(Illustrative image)

Some aspects of the researchers’ work are closely related to understanding how the world functions in general. This can be illustrated by how the department is involved in the process of designing a depot. In our games, a depot is a place where players pick up and deliver cargo. Its creation requires the collective effort of researchers, 3D artists, map designers, and programmers. A depot has to make sense logically and visually, it has to have the right dimensions to fit inside the map, and, most importantly, it has to make sense economically as part of larger chains of industries that already exist in the game.

Researcher Jiří, who is responsible for most industry-related matters inside Euro Truck Simulator 2 and American Truck Simulator, describes his involvement in the process in the following manner: “Working on a depot, we start by considering things at large. What industries are the most characteristic of a country? Answering that question can be especially thrilling in the case of areas such as the Balkan region where geographical diversity allows for industrial variability. For example, a country with prominent water areas receives a port, whereas another can receive a heavy industrial factory. Once we are done with the macro analysis we move on to the micro level and discuss cargo, surroundings, and the visual aspects.”

(Illustrative image)

It may be captivating to invent ways in which different facilities can make sense inside a larger whole. Even more thrilling may be analyzing the minuscule details of how a particular factory works. We need to understand correctly what is going on technically and logically in every corner of an industrial facility we design, and the researchers are often asked the toughest questions. What’s the role of that building in the industrial process? Where do the trucks park? How does this or that thing works? Only when we have a complete picture of an industrial process can we be sure that our players will receive the most accurate representation of reality and therefore the most thrilling gaming experience.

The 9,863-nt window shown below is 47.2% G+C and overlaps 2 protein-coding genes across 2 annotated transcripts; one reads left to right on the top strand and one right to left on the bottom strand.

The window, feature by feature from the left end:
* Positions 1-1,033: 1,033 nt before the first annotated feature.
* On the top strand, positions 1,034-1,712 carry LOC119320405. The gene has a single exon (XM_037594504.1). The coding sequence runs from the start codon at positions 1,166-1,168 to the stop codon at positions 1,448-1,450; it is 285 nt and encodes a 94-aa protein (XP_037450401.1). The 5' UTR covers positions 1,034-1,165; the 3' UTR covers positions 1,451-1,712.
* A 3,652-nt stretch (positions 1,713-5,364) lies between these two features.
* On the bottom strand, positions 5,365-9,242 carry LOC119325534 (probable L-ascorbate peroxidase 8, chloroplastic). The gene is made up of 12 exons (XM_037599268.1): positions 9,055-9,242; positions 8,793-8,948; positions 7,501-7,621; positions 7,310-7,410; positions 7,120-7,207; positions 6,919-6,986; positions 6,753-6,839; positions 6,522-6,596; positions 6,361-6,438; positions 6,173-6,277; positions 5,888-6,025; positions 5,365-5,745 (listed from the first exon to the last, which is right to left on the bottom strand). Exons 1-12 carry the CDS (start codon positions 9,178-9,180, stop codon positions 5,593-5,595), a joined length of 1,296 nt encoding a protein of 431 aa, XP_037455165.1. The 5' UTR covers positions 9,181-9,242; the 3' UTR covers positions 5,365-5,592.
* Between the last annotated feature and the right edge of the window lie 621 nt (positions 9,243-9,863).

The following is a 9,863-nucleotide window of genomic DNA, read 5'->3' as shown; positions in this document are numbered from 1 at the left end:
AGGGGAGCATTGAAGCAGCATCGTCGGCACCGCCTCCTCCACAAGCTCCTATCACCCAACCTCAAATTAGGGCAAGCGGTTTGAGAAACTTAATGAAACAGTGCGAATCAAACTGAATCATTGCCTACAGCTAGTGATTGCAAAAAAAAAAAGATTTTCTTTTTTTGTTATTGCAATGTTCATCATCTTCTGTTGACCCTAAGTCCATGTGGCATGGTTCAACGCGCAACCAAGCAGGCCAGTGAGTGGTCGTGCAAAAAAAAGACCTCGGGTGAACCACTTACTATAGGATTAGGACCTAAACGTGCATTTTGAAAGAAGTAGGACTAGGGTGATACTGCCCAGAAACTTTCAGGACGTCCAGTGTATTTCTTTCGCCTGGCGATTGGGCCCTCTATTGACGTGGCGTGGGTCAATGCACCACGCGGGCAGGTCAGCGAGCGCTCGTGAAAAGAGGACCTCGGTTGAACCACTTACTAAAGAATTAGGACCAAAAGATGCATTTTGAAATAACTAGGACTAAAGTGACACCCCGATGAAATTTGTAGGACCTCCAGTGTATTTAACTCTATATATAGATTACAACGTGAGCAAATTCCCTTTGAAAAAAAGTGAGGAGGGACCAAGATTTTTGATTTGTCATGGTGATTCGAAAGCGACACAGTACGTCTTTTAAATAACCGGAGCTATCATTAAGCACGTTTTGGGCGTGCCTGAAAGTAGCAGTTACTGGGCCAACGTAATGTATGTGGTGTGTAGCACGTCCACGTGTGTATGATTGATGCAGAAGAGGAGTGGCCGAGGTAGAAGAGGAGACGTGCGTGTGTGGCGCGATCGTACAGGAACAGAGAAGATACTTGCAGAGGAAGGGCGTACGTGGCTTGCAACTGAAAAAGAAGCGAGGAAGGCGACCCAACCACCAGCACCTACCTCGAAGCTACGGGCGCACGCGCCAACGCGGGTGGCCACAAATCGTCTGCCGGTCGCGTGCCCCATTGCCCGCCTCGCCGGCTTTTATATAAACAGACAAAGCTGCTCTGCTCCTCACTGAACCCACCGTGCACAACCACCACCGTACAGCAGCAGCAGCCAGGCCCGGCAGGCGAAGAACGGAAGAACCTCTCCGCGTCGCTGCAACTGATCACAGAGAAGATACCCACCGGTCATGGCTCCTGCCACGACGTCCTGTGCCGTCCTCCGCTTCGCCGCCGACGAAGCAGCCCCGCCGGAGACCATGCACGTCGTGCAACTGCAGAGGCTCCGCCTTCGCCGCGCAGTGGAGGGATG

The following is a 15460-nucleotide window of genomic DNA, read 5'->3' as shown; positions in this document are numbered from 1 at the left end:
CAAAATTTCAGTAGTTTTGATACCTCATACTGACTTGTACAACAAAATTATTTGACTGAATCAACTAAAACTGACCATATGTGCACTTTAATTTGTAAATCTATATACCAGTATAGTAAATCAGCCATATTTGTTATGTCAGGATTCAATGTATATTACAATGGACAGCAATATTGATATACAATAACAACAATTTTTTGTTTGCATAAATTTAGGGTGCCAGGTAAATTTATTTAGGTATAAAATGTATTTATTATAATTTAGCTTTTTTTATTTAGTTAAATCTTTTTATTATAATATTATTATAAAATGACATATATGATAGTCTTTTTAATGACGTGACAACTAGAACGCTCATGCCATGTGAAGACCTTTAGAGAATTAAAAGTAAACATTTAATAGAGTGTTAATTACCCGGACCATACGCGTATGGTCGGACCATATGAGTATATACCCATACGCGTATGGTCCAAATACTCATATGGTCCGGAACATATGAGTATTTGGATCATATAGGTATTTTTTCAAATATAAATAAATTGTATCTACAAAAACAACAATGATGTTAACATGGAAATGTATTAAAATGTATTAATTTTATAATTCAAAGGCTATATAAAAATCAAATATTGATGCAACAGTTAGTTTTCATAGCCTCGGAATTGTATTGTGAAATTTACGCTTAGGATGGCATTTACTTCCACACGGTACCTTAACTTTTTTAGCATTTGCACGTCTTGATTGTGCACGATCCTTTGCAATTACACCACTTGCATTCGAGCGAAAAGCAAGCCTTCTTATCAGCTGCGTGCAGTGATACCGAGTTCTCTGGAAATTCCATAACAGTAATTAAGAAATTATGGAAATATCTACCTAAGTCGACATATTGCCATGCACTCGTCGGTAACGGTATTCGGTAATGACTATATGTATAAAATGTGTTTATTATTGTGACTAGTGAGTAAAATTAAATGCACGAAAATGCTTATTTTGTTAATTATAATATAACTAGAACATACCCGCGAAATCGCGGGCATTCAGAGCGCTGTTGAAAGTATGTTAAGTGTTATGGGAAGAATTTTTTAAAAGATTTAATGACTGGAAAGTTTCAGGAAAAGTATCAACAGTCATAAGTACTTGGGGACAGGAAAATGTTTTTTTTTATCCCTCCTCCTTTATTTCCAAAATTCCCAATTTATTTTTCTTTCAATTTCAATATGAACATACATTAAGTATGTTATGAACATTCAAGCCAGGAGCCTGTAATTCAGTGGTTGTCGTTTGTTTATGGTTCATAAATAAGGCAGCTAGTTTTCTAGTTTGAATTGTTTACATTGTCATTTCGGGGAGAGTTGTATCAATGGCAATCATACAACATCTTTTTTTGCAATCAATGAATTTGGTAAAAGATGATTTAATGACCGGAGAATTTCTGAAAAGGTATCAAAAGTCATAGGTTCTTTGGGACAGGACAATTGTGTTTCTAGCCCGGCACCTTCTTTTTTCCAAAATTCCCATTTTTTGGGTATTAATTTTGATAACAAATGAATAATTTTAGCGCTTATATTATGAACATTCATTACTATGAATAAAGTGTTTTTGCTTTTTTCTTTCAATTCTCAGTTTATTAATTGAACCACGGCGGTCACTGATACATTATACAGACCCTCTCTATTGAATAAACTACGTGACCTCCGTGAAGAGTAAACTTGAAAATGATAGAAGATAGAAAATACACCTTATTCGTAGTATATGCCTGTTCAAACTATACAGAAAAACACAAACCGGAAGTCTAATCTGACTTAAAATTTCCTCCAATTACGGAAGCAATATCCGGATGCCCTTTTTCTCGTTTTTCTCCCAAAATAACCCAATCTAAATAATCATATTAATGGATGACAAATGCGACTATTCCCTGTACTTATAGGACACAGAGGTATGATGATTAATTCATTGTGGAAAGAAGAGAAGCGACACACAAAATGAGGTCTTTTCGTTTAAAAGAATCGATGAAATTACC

Sometimes finding the required information can be extremely difficult. Since our truck simulation games often depict specific locations that are not very well-known, there can be a lack of references. “We’ve got our little tricks on how to cope with such problematic situations, but from time to time even our proven research methods fall short,” says researcher David, ”In such cases, we have to play the detective and solve the mystery ourselves.” Imagine having to find the location of a gas station or a toll gate when you only have a few low-quality pictures of it. You have to guess where it is situated judging by the surroundings depicted in the photographs. Spot a rock, a terrain, an elevation, or a random building, compare it with a map, and you may be lucky to find the location.

(Illustrative image)

But sometimes the researchers’ work is not about finding the references themselves. Rather, it is about what the eye cannot see: the feeling of a country or a geographical area. It may be something about the country’s culture or the way people live there. As another researcher, Mary, explains: “Often these are the things that we have to imagine based on the references. For example, with vegetation research, it’s one thing to simply look at a tree in the photograph and another to imagine what it feels like to stand near it. In some parts of the Balkan region, we've noticed a lot of pine trees, so we discussed how great it must be to walk around them and feel their majestic smell.  Things like that cannot be seen, but they subconsciously affect our perception of that region." 

Generally speaking, being able to describe the feeling of a country or a geographical area is about understanding what it’s like to be there. Since the researchers study each state or area from various points of view, they can then suggest to our map designers and visual artists how its different aspects correlate. In these cases, the research team’s main responsibility is to describe how the combination of a country’s flora, its road systems, major architectural styles, industries, and many other things result in us being able to say that it is exactly this particular country and not another.

(Illustrative images)

We’d like to thank Raven and other members of the research team for all the information provided and their amazing work at SCS overall. Special thanks go to researcher Anton for putting this information down in written form. 

Hopefully, this detailed information was useful to you, our #BestCommunityEver, but if you still have any questions make sure to ask them in the comments or tag our social media profiles (TwitterInstagramFacebookTikTok) and ask us over there.

No comments:

Post a Comment

Spam, offensive, hateful and other inappropriate comments will be removed and authors may be permanently restricted from commenting.

Note: Only a member of this blog may post a comment.